Big thank you from


Wartime, courage is recalled at Knockmore Primary School


Knockmore Primary School pupils Megan Ireland and Colin Kennedy unveiling the stained glass window at the school. Also pictured are Principal Mr. Gary Cooper, artist Irene McBride who designed the window and Lord and Lady Brookeborough. US23-142AOA BEAUTIFUL new stained glass memorial panel commemorating the bravery of those who lived through the Second World War has been unveiled at Knockmore Primary School.

The unveiling was carried out by Lord Brookeborough, grandson of Northern Ireland's wartime Prime Minister Sir Basil Brooke, at a special service in the school this week.

The panel, designed by Comber based artist Irene McBride, depicts an old soldier looking from the past to the future towards two Knockmore pupils.

Each is basking in the rays emanating from the cross, above which are a rainbow and a dove of peace. Invited guests at the service included local NIP Jeffery Donaldson, Jackie Fitzsimmons, Chief Executive of the South Eastern Education and Library Board, Lisburn's Deputy Mayor Councillor Trevor Lunn and PSNI Chief Superintendent Ken Henning.

They were welcomed to the service by the school's Principal Mr Gary Cooper.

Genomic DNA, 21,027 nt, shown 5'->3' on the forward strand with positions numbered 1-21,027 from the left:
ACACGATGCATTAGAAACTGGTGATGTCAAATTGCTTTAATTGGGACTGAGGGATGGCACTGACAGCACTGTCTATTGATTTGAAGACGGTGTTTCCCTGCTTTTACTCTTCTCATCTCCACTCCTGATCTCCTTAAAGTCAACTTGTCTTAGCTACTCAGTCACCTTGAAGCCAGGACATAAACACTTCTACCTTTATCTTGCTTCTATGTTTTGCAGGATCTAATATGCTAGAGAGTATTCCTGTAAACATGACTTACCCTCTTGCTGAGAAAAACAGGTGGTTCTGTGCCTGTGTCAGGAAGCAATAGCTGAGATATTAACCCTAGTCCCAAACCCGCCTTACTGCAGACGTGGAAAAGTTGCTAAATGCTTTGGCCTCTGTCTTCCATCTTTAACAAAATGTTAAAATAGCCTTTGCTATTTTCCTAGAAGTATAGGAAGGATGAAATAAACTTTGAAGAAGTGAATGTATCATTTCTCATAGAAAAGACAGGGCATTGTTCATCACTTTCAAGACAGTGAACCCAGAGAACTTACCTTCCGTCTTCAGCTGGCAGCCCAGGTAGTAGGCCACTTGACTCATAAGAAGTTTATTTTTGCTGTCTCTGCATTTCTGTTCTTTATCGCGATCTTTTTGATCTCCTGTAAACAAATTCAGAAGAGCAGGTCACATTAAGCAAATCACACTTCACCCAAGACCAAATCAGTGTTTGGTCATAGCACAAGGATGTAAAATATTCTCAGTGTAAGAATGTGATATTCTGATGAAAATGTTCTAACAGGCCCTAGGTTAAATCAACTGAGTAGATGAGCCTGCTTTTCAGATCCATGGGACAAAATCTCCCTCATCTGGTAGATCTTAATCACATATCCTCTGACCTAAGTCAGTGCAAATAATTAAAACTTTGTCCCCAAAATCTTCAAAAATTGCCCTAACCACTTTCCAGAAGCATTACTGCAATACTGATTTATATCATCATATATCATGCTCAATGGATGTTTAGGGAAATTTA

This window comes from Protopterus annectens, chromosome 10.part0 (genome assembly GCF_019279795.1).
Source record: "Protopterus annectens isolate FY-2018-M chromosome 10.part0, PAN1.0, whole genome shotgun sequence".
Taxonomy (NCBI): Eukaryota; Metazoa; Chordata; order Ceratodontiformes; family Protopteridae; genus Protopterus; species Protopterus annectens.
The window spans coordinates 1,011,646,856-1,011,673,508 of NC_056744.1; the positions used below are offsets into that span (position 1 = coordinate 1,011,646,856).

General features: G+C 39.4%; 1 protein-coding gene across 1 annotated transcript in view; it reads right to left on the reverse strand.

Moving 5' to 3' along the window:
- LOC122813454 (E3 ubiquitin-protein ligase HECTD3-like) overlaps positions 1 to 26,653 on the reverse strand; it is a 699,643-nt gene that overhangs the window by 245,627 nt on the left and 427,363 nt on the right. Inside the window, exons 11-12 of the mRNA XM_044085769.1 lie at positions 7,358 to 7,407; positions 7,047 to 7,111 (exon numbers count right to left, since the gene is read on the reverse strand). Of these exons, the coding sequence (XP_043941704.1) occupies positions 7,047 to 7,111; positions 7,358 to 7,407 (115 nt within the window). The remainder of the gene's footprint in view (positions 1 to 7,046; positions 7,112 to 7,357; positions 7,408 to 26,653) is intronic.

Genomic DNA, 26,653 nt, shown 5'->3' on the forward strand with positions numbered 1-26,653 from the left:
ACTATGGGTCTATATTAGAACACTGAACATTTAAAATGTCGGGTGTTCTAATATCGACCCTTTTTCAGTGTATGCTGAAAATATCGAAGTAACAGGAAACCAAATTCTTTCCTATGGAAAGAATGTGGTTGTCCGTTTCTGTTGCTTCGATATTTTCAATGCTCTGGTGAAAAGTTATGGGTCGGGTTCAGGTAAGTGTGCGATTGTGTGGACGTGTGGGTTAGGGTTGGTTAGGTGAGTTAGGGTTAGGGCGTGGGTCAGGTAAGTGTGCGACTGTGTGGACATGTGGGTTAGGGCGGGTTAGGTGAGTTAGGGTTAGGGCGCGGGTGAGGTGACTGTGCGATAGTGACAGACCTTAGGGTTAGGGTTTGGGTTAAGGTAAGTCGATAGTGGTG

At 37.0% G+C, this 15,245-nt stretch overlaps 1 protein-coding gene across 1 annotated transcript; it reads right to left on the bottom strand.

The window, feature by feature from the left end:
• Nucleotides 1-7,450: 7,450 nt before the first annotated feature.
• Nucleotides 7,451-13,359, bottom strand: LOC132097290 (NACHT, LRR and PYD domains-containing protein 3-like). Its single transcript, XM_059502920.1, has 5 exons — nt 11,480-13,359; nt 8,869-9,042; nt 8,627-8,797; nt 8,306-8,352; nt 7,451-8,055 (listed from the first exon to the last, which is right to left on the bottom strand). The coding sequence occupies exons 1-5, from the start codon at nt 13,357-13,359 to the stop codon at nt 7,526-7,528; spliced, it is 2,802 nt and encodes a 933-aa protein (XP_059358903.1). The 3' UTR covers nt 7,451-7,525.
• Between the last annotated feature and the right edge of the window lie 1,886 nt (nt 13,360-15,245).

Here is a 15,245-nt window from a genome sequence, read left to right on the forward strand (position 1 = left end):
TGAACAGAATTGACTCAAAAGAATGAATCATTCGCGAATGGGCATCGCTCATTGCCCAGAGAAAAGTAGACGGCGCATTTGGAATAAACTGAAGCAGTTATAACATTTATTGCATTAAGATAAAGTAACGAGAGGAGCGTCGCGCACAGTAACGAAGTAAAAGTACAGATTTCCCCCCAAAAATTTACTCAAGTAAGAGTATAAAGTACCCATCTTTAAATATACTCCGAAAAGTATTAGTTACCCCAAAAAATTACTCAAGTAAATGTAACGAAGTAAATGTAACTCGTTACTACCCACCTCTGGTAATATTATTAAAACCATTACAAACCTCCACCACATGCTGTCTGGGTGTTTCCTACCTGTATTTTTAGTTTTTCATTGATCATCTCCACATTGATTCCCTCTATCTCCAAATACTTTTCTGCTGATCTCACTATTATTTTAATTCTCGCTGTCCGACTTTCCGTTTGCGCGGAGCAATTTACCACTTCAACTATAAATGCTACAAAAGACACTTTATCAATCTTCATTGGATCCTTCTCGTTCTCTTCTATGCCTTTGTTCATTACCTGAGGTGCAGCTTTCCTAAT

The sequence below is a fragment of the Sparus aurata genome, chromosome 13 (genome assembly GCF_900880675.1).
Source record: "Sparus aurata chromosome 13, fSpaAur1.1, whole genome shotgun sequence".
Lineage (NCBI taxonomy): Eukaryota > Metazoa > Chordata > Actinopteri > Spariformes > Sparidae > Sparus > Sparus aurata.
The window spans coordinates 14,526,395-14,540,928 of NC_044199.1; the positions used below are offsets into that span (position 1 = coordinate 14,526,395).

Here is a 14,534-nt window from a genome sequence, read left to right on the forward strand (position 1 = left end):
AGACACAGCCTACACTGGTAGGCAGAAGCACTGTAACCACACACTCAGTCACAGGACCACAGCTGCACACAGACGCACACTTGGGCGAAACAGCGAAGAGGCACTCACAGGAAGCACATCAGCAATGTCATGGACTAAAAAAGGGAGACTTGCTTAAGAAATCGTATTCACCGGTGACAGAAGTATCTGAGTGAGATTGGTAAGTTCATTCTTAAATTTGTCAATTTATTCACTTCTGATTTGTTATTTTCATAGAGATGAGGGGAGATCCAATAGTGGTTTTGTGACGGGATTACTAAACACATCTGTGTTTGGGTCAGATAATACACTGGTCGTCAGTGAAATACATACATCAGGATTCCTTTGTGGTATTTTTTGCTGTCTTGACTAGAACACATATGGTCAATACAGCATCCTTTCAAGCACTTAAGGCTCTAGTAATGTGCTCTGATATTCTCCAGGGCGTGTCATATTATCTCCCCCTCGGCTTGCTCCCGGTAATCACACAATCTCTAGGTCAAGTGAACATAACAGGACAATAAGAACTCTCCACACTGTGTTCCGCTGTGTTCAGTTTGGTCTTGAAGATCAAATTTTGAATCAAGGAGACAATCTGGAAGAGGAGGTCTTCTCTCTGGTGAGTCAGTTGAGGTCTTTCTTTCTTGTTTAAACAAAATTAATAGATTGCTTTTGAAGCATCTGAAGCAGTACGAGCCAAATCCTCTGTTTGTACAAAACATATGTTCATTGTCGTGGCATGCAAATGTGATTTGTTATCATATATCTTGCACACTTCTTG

The choir and other senior pupils who gave readings were joined by members of the clergy from the school's Board of Governors in providing a programme that was both reflective and inspiring.

Those present included friends and members of families connected with the school together with Second World War veterans, some of whom had already been in the classrooms over the last few weeks talking about their wartime experiences to the pupils.

Rev Canon Dr Kenneth Cochrane dedicated the memorial panel before handing over to Lord Brookeborough for the unveiling ceremony.

Lord Brookeborough, who was accompanied by his wife Janet, addressed the congregation, recalling how his interest in the history of recent warfare stemmed from his Godmother, the late Princess Alice who encouraged him to become involved in the Somme Association of which she had been Patron.

At the end of the service members of the congregation were invited to remain and to view the exhibition of children's work that had been completed in relation to the Second World War.

The exhibition runs until the end of the term and everyone is welcome to view it.

Ulster star